Promising to protect Florida’s public retirement system and to focus on creating an innovation economy, former Broward County Democratic Sen. Jeremy Ring has jumped in the 2018 race for state chief financial officer.
As a former lawmaker, businessman, investor and one of the founding members of Yahoo, Ring, 46, said he is uniquely qualified for the job about to be vacated by Republican Jeff Atwater, who is resigning this summer. Atwater’s term ends in 2018, creating a rare open seat in that election for a statewide office that’s viewed as a stepping stone to the governor’s mansion.
“I understand the business aspect I’m sure as well as anybody that can run for that seat,” said Ring, who filed papers to begin raising money and is the first major Democrat in that race. No other prominent Democratic names are circulating for the CFO position.
Republicans could wind up without a competitive primary, too. Because Atwater is stepping down 18 months before his second and final term ends, Gov. Rick Scott will appoint a replacement who can be a defacto incumbent running for election in 2018.
Digital Access For Only $0.99
For the most comprehensive local coverage, subscribe today.
Among the leading Republican contenders are developer and former legislator Pat Neal, Sarasota GOP chairman and state Rep. Joe Gruters, and state Sen. Tom Lee of Thonotosassa.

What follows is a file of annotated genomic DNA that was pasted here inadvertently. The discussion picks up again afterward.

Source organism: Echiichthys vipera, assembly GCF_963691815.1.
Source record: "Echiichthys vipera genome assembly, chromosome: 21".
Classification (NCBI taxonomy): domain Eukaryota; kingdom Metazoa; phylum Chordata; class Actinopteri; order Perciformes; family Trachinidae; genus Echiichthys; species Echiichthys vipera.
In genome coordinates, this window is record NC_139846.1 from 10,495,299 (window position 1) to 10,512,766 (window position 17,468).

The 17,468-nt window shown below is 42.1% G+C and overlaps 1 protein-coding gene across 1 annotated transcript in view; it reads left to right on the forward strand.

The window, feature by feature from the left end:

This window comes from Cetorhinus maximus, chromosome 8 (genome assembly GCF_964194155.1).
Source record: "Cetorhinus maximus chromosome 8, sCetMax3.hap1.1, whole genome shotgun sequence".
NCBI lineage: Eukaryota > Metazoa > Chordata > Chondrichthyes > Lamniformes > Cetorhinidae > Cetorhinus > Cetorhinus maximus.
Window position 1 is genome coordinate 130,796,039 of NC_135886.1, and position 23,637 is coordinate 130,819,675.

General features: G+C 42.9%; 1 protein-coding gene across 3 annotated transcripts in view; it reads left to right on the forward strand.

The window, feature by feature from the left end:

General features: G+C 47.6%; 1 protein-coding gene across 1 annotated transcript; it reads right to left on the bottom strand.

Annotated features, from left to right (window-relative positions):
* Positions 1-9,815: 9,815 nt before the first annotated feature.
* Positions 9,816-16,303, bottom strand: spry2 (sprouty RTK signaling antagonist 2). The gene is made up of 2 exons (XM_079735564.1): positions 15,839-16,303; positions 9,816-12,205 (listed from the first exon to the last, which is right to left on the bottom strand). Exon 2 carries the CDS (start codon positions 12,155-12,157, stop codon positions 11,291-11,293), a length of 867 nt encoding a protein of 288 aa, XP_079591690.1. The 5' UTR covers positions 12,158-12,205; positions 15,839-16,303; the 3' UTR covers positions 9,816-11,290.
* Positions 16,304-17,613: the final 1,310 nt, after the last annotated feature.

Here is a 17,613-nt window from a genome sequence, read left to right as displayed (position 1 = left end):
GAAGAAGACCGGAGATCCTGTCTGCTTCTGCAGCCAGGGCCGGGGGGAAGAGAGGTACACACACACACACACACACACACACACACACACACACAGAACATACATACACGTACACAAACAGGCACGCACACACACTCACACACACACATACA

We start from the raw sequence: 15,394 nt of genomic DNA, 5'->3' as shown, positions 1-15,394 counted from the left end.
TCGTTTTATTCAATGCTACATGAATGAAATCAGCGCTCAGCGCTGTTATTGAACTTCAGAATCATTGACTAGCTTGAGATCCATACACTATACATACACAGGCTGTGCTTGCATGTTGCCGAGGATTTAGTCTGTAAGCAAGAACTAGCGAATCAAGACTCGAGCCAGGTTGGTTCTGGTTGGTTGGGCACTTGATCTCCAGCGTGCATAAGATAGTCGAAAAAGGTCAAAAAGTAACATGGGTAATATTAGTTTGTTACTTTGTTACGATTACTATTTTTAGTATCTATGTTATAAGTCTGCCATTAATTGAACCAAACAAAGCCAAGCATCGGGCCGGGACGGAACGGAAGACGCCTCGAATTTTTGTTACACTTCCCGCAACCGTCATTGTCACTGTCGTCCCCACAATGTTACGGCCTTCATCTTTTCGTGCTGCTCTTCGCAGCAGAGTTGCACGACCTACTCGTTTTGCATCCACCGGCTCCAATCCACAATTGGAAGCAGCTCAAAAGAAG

The CFO is a member of the state Cabinet along with the governor, attorney general and agriculture commissioner. It was created nearly two decades ago after the Constitution Revision Commission asked voters to merge the Department of Insurance, Treasury, State Fire Marshal and the Department of Banking and Finance into the Department of Financial Services.
Ring, of Parkland, said a top priority as CFO would be doing all he can to promote a stronger economy in Florida by pushing for more venture capital, more business ties with Central and South America, and more engineers in the state.
Politicians constantly talk about creating jobs, Ring said, “but that rings hollow. They’re talking about jobs; I’m talking about: How do we make an economy? They’re not focused on how they create the next Yahoo.com, the next Amazon.com.”
As a down-ballot candidate, Ring’s success depends in large part on what happens with the 2018 race for governor, as well as with President Donald Trump, Ring acknowledged. He said he will focus on what he can control.
Ring — known as a moderate Democrat while in the Florida Senate — opened Yahoo’s East Coast office out of his apartment in New York. He reported his net worth as $12.6 million, as of December 2015.
He is capable of spending millions of his own money but said that’s not the plan.
“I’m going to hold my powder, and if I need to put money in at the end, I’ll do that,” Ring said.
Herald/Times staff writer Kristen M. Clark contributed to this report.